2) Should the government have the ability to hold an American citizen without charge, indefinitely, without access to a lawyer, if he is believed to be part of a terrorist cell?
No, not if it isn't proven before an appropriate magistrate -- which needn't necessarily be a standard criminal court -- that he has joined said terror cell. Once proven, though, an American who joins a terror cell probably ought to be understood to have renounced his citizenship.
3) Can you imagine a situation in which the government would be justified in waterboarding an American citizen?
Yes. American citizens are in fact waterboarded quite regularly during military SERE training (which prepares those most likely to be captured to "Survive, Evade, Resist, and Escape"). But I assume Welch is referring to civilians. Yes, I can imagine it, though it seems relatively unlikely. (And again, proven terrorists should probably be considered to have effectively renounced their citizenship.)
4) Are there American journalists who should be investigated for possible treason? Should Sedition laws be re-introduced?
Not that I know of; No.
5) Should the CIA be able to legally assassinate people in countries with which the U.S. is not at war?
6) Should anti-terrorism cops be given every single law-enforcement tool available in non-terrorist cases?
Bad writing alert... If the question is should tools available in terrorism cases be available in non-terrorism cases, then no. If the question is should tools available in non-terrorism cases be available in terrorism cases, then yes.
7) Should law enforcement be able to seize the property of a suspected (though not charged) American terrorist, and then sell it?
8) Should the U.S. military be tasked with enforcing domestic crime?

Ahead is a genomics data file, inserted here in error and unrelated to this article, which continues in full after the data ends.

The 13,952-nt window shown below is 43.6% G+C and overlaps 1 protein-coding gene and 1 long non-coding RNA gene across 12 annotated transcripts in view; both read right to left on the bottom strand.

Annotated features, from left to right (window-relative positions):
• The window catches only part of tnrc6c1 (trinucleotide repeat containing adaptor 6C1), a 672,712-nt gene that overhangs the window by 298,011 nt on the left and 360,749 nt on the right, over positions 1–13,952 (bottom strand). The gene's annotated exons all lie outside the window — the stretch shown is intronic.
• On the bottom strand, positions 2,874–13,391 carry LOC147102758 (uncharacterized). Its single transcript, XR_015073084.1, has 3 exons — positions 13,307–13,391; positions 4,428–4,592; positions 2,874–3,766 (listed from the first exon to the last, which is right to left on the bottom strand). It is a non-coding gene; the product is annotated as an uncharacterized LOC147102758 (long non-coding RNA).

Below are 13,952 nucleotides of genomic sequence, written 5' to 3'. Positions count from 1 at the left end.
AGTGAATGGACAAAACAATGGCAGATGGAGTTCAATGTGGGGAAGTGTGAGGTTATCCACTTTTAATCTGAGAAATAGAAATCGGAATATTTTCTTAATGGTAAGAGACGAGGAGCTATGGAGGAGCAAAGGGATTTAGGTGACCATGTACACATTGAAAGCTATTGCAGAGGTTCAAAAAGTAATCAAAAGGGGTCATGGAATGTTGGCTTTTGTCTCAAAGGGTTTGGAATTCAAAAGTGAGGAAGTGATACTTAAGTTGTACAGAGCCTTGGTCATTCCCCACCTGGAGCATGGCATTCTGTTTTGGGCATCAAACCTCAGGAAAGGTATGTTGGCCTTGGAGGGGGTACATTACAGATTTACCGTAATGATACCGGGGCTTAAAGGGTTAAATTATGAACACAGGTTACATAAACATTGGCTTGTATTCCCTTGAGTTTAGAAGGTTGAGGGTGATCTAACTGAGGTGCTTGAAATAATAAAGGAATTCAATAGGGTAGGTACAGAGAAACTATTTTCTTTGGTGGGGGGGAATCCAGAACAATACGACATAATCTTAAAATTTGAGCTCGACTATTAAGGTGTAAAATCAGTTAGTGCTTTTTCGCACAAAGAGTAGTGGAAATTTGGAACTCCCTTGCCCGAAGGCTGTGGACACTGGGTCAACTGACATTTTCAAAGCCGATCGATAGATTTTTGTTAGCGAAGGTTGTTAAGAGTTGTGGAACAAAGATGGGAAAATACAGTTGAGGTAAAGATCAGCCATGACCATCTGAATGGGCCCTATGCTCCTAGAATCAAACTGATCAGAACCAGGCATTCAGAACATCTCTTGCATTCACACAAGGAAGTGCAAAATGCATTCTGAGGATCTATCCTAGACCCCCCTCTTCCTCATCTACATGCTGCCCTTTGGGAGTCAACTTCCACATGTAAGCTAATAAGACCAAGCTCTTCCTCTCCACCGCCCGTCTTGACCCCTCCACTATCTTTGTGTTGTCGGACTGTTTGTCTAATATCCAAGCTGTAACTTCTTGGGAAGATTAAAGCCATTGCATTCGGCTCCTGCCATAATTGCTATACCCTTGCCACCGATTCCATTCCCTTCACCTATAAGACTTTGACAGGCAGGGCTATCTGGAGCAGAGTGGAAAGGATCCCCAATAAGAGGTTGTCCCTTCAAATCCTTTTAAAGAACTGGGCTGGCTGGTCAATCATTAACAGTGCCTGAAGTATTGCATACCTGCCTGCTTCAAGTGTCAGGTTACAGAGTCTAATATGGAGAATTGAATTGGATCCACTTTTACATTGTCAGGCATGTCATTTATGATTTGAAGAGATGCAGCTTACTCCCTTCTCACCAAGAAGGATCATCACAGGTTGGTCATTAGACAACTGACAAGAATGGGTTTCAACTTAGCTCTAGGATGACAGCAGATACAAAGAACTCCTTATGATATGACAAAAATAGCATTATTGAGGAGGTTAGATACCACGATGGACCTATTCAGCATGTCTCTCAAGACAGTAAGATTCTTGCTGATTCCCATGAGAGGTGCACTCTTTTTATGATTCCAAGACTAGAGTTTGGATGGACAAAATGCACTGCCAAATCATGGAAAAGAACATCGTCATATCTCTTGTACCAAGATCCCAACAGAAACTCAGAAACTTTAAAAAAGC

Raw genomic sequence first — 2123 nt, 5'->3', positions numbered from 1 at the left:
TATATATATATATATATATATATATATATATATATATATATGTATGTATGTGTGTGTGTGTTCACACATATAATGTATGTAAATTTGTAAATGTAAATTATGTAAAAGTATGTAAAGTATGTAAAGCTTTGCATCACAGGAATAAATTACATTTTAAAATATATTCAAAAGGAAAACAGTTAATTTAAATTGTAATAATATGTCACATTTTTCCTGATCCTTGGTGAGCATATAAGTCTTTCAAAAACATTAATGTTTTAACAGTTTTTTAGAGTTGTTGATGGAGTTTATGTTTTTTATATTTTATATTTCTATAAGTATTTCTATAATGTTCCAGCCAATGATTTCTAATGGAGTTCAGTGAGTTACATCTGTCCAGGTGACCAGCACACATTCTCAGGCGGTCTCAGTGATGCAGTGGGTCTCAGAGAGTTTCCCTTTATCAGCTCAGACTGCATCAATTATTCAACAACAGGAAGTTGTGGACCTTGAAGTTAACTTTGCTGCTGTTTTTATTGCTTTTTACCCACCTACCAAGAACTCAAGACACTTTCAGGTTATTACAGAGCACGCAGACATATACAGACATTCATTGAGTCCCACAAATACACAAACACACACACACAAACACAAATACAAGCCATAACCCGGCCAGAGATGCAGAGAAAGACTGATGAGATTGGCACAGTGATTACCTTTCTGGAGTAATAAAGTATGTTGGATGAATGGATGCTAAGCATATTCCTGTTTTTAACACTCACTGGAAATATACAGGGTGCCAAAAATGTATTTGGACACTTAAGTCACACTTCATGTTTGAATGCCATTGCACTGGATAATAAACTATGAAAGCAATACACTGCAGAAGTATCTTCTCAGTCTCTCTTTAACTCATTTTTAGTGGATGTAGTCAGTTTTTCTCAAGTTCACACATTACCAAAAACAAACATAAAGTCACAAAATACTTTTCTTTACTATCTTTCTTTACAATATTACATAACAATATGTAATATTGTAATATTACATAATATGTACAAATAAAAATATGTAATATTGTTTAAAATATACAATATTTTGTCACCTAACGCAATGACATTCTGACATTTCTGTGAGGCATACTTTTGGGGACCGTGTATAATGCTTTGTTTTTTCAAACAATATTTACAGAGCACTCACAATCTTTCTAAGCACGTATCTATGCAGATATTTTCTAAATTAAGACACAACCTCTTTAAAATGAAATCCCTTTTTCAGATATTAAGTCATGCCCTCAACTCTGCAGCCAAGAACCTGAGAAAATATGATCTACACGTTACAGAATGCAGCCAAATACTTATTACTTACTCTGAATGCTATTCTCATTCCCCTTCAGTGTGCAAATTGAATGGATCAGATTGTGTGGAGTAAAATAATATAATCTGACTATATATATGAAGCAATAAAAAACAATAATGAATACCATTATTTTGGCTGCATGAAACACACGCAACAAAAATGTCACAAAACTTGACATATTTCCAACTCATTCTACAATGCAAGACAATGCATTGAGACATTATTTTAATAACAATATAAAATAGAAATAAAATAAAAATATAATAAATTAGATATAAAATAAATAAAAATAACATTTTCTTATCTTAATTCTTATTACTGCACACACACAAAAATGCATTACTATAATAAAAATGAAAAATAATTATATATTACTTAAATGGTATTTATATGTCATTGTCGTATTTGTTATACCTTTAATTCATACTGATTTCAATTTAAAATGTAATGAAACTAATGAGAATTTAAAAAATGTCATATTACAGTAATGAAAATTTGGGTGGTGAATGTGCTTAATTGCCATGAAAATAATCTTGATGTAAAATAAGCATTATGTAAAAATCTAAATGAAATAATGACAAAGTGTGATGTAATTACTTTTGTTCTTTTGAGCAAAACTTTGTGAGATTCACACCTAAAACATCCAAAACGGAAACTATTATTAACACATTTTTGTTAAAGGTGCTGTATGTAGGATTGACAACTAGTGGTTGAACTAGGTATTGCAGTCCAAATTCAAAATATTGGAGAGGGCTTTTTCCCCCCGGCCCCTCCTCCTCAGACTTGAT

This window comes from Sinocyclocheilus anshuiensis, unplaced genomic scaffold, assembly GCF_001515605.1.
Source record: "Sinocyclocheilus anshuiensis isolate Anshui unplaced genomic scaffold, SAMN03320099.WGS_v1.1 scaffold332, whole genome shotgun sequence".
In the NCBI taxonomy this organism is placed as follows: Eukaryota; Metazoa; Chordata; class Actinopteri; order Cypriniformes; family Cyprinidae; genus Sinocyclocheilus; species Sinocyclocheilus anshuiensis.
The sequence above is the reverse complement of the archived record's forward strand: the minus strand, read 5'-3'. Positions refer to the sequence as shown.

Not generally, though most of the current exceptions to the Posse Comitatus Act are sensible. The drug war exceptions carved out in 1981 should be abandoned, though.
9) Should there be a national I.D. card, and should it be made available to law enforcement on demand?
No. I'm open to persuasion on this question, but I don't see what good it would do.
10) Should a higher percentage of national security-related activities and documents be made classified, and kept from the eyes of the Congress, the courts, and the public?
Congress, no (though I do think that Congressmen who leak classified information should get in big trouble for it). I don't know about the courts and the public; that's the sort of thing that requires case-by-case judgments, which is what Congressional oversight is for.
Posted by John Tabin at 09:17 AM | Comments (7)

January 05, 2006

Whatcha Gonna Do With All That Junk?

Dave Weigel notes, in a throwaway line from the Popmatters Best 50 Albums of 2005 (see number 15), that last year was one where "the Black Eyed Peas learned that they could sell records faster if they sucked harder."

Man, is that ever true. Last month Hua Hsa had a great takedown of the BEP's "My Humps." If you think Hsa exagerates by calling this single "proof that a song can be so bad as to veer toward evil," you probably haven't heard it. And I'd advise against seeking it out, since it gets stuck in your head and makes you want to break things. Grrrr...

Posted by John Tabin at 05:11 PM | Comments (0)

January 01, 2006

Happy New Year

Posted by John Tabin at 07:46 PM | Comments (1)